This year is winding to a close, and I say good riddance. This seems to be what I say at the end of every year. Why don't I ever say, "What a great year! Sure would like to live it over again without changing a thing!" Humans tend to focus on their hurts and the negative events. Read the news - not much uplifting stuff in there, really. There is quite a lot of hyperbolic, catastrophic prose designed to increase readership/viewership. We love that bad news and we pick at our scabs.
One of the few advantages of getting older is you stop believing the hype, usually. Our reality usually isn't as bad as some people say. Things are also generally not as great as the optimists claim. Every era is Dickensian - "It was the best of times; it was the worst of times."
In youth and middle age, there are always so many plans to put in place and execute, children to raise, a world to save. Getting stuff done is satisfying, of course, but the effort and focus takes heaps of energy. As the years roll on, the planning time frame becomes shorter. Some things can't get done with the remaining time and resources. Content older people embrace this and begin shedding those things that are no longer useful or possible. Aging malcontents rail at the fading of the light, ruminate on past mistakes/missed opportunities, and spray negative crap on everyone.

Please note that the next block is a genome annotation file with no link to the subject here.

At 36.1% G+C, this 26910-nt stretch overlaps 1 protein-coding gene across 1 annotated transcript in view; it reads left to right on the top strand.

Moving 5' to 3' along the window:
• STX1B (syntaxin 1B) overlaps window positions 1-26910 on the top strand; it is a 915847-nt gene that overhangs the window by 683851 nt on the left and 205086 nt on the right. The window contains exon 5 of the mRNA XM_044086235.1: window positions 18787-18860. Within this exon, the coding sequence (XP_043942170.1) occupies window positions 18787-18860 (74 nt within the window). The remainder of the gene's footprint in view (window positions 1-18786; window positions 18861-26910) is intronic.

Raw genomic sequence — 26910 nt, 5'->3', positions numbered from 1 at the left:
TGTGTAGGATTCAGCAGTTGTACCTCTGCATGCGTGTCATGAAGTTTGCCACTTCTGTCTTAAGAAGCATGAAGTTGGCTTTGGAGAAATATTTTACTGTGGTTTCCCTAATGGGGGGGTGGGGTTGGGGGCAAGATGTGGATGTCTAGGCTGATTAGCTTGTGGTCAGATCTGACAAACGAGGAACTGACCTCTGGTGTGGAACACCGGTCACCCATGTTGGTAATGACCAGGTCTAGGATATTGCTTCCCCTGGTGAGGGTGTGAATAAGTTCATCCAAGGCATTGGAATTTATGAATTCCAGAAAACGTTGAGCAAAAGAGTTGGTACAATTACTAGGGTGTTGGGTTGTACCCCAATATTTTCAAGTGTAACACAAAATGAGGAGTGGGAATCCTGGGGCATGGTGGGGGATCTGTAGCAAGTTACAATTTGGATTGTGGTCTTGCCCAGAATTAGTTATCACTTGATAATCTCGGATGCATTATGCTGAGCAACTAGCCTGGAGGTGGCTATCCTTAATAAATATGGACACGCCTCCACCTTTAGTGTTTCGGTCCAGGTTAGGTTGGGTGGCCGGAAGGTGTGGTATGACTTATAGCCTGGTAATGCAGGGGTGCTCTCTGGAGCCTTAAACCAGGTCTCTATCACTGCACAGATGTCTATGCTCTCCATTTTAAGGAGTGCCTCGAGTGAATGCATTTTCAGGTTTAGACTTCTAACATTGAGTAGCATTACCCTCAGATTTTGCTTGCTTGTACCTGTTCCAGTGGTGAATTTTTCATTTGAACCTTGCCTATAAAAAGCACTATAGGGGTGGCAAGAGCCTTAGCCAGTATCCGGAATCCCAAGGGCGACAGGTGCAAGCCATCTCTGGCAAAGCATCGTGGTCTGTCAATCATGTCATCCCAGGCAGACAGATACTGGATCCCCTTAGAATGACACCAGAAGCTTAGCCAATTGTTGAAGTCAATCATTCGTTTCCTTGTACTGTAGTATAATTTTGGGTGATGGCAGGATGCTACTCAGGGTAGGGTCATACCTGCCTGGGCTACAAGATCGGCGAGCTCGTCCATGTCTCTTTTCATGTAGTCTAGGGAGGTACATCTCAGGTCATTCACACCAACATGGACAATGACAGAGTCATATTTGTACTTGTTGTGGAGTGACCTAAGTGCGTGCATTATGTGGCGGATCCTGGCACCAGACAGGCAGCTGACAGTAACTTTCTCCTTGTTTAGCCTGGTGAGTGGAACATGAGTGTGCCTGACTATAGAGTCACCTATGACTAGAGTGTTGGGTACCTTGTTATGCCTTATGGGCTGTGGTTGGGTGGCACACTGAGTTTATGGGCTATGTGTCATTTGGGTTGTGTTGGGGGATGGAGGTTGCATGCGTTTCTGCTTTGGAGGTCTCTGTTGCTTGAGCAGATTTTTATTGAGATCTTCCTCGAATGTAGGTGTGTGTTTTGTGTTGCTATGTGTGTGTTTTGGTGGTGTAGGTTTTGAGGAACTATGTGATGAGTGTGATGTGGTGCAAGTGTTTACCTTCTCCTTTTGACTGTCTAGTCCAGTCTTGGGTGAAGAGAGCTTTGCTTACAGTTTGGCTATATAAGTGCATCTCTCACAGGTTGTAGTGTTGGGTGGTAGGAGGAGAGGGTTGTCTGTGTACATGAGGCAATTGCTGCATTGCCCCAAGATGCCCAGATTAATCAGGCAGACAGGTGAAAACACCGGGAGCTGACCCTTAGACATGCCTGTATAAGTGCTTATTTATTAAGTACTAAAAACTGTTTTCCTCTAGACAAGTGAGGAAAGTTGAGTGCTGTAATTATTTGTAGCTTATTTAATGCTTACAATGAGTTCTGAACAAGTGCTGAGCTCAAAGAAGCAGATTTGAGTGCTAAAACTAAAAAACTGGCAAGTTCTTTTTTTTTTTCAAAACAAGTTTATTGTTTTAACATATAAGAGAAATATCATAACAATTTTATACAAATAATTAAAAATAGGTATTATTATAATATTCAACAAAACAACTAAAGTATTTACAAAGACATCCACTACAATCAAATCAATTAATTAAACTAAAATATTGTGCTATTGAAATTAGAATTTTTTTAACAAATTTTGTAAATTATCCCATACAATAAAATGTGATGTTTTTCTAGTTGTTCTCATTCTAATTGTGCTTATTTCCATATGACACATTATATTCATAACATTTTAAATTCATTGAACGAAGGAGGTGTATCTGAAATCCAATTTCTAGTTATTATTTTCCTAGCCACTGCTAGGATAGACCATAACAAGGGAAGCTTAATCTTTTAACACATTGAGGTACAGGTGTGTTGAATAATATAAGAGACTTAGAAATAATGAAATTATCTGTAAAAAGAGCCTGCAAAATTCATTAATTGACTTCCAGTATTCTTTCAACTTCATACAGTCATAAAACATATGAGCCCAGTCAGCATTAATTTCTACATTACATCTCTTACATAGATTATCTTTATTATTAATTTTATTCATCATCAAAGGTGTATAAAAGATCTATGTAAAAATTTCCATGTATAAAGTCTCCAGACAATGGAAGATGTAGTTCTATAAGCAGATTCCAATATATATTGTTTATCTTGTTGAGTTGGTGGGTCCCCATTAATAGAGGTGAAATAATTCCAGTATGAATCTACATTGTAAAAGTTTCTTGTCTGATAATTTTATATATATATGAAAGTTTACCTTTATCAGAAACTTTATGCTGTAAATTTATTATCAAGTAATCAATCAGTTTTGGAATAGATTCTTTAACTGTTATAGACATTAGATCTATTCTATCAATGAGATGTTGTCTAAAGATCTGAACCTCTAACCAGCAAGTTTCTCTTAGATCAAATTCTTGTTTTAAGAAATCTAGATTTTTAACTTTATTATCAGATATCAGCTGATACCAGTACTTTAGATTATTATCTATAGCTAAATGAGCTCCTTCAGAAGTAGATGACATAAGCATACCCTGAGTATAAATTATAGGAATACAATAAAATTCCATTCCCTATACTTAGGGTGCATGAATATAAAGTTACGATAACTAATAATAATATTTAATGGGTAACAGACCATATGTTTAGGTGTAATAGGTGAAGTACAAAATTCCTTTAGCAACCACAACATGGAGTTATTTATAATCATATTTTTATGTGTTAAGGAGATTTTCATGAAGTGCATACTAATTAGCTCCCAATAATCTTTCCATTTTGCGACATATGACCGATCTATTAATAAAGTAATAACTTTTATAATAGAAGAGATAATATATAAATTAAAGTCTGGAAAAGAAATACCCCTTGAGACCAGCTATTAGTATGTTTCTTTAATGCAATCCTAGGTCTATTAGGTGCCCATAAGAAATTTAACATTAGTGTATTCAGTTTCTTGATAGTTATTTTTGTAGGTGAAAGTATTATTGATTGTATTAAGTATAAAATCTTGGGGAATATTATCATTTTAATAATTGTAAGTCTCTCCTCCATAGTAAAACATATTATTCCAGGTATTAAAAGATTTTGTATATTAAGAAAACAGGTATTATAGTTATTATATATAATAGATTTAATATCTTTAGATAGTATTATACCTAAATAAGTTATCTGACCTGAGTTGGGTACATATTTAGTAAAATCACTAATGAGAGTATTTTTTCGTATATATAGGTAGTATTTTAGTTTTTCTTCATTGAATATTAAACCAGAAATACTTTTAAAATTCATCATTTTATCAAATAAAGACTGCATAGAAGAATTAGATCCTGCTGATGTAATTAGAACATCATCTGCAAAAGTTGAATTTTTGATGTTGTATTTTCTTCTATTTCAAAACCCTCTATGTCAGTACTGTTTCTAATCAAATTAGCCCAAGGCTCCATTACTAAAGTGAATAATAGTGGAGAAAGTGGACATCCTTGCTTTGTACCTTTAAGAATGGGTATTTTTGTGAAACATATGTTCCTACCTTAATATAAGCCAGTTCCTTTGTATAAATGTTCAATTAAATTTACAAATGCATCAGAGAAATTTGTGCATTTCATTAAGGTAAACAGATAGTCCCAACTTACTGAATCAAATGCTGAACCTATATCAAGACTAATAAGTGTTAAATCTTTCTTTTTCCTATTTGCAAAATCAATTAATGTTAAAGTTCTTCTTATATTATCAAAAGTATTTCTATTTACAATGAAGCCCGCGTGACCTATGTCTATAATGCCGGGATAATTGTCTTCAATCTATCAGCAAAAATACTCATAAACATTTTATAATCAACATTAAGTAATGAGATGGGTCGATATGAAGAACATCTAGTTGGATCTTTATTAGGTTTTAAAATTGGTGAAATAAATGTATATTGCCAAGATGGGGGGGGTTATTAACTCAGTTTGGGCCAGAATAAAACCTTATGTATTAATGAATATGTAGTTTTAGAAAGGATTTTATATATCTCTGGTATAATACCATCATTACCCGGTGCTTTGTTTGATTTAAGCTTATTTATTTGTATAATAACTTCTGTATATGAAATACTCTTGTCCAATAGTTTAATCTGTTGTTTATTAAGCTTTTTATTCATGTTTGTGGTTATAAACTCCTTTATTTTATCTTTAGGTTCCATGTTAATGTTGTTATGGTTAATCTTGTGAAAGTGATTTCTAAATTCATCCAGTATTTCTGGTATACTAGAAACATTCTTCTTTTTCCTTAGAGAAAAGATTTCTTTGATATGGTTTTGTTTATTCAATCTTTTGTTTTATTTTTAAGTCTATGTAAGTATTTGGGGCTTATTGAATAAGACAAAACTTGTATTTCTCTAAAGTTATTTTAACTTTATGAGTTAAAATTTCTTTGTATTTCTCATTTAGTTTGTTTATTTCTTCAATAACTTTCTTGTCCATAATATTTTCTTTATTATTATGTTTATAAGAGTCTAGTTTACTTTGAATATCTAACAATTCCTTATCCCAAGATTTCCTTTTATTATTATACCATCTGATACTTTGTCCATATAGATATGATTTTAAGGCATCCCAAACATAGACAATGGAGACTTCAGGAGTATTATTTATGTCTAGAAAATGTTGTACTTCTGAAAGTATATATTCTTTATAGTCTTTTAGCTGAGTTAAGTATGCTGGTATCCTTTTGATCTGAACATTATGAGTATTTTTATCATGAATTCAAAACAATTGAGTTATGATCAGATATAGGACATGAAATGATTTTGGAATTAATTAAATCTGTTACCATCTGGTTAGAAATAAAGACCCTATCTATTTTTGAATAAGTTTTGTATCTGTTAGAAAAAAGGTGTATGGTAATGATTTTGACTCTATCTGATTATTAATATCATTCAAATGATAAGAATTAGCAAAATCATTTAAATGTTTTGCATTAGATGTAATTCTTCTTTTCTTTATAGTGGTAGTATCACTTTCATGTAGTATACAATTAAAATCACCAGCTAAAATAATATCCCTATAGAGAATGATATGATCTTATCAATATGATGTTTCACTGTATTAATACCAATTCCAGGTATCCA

Once you hit 50 or so, each passing year brings diminished physical abilities and endurance. Yes, one can fight back via diet and exercise, but the slide will happen no matter how hard one resists it. The alleged offset to physical decline is the popular cliche' - aging brings wisdom. I say, bullshit to that - wisdom comes from the right experiences at the right time. There are wise teenagers and foolish octogenarians. If you are reasonably self-aware, you do learn to waste less time on anger and worry as you age. Since many humans are in a constant state of angry fretfulness, the fact that old folks have let go of that mode of living makes them appear to be wise.
An interesting piece appeared in the New York Times a few days ago that ponders the reality of getting old. The article quoted the great neurologist and author, Oliver Sacks, who died in the summer of this year:
“And now, weak, short of breath, my once-firm muscles melted away by cancer I find my thoughts, increasingly, not on the supernatural or spiritual but on what is meant by living a good and worthwhile life — achieving a sense of peace within oneself.”
So as the years roll on, may we all follow Dr. Sacks' path and focus on finding that sense of peace.